Born in 1931 in Victoria, Australia, Stuart Devlin originally trained as an art teacher. While his special interests entailed gold and silversmithing, it did not become his primary discipline until the 1960s. In 1964, Devlin won a competition for designing Australia’s first decimal coinage, propelling him to widespread renown. In the years since this initial success, Devlin has designed coins for more than thirty-five countries – including the official coin for the Sydney 2000 Olympic Games.
Moving to London in 1965, Devlin established a small workshop, rapidly becoming known for decorative collector’s items like Easter eggs. Having had experience studying gold and silversmithing at the Royal Melbourne Institute of Technology, as well as at the Royal College of Art in London, Devlin had developed a unique style. Using gold and silver together, a lot of Devlin’s work is uniquely textured and easily recognised.
Not forgetting his roots, Devlin designed medals for the rejuvenated Australian honours system unveiled in 1975, in addition to medals for Australian civilian and defence force honours. Devlin applied his unique style to a vast range of homeware including drinking vessels, trays, candelabras, and other collectible items. Beyond this, he was commissioned many times by a range of clients including Ford of Britain to celebrate the release of their Mk IV Ford Zephyr in 1966.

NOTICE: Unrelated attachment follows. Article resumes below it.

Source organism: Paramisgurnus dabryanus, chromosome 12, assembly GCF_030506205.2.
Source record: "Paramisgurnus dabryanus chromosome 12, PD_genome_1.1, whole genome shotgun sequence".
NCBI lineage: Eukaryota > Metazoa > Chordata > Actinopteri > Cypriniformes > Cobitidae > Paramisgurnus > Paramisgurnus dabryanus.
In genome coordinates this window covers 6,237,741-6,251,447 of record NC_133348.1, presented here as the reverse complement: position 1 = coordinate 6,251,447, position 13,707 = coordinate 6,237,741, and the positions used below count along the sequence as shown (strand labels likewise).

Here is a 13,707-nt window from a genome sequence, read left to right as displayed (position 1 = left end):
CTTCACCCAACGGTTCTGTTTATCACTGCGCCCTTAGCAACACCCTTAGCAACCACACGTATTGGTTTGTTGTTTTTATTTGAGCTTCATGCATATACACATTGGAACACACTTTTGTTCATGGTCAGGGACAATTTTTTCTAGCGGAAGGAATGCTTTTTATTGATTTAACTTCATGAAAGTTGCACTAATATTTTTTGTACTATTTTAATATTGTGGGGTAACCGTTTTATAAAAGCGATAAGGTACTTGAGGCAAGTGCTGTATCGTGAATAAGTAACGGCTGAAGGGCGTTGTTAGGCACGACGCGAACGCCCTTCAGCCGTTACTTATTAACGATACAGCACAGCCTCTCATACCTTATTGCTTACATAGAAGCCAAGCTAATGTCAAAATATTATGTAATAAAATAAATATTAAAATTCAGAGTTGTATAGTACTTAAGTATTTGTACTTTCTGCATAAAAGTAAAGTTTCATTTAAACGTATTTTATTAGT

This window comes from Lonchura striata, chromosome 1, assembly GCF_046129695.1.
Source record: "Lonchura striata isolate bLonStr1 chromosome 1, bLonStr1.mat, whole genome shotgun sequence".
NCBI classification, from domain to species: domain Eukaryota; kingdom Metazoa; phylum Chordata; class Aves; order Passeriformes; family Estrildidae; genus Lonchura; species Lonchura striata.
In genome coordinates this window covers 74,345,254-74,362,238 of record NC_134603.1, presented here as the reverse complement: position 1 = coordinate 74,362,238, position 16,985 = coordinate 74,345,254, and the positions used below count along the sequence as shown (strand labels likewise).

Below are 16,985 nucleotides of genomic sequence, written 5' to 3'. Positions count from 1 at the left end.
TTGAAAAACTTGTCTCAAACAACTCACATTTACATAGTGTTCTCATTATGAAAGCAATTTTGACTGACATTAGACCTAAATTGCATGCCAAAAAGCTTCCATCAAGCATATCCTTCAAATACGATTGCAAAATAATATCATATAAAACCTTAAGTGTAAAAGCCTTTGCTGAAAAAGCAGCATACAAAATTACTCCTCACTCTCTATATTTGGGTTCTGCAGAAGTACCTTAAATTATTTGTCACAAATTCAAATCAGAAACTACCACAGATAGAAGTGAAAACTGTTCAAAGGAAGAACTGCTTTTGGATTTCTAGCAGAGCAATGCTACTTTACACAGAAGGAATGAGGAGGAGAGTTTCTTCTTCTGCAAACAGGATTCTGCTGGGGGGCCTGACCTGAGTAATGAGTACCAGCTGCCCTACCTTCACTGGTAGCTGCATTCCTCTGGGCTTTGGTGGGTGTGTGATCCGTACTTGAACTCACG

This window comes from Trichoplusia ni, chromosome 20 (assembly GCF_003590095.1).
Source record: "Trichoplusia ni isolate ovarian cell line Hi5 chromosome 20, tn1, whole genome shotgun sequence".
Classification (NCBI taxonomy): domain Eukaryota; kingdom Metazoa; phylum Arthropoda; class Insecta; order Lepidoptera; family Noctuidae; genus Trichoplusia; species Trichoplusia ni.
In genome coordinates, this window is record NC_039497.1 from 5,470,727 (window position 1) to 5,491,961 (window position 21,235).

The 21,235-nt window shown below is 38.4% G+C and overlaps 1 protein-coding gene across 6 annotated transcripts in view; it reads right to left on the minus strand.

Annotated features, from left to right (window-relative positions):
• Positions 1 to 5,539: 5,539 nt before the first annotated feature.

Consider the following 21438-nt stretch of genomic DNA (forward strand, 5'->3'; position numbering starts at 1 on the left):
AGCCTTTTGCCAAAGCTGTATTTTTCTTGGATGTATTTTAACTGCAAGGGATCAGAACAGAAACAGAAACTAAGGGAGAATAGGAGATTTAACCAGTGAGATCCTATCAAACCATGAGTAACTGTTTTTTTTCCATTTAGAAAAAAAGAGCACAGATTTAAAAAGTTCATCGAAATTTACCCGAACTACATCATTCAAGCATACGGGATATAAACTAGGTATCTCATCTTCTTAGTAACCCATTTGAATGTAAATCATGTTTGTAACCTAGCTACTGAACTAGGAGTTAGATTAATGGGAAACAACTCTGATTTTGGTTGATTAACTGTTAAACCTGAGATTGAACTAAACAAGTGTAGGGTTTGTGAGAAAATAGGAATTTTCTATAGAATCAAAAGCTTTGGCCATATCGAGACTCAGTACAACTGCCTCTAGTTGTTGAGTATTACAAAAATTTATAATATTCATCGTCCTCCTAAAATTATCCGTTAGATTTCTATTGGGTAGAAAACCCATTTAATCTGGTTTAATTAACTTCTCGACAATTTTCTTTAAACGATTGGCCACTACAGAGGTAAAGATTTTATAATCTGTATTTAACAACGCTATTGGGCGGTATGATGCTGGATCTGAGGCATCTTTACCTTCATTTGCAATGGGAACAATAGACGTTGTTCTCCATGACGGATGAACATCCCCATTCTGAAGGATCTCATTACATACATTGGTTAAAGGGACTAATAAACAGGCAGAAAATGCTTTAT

In 1982, Devlin was awarded the Royal Warrant from the Queen for the role of goldsmith and jewellery to Her Majesty. Devlin’s popularity grew, with the silversmith rapidly being considered one of the 20th centuries greatest designers. In the late-1990s, Devlin served as the Prime Warden for the Goldsmith’s Company based in London. Working with the Goldsmith’s Company, Devlin encouraged promoting and aiding new up-and-coming silversmiths and goldsmiths.
By 2014, Devlin had been retired for several years, basing himself in West Sussex and closing his London location. After suffering a stroke, Devlin was forced to stop drawing, having ended production of silver gold pieces for some time. In April of 2018, Devlin died at the age of 86. He leaves behind a legacy of being a widely celebrated silver and goldsmith, with unique designs that are easy to identify as Devlin’s.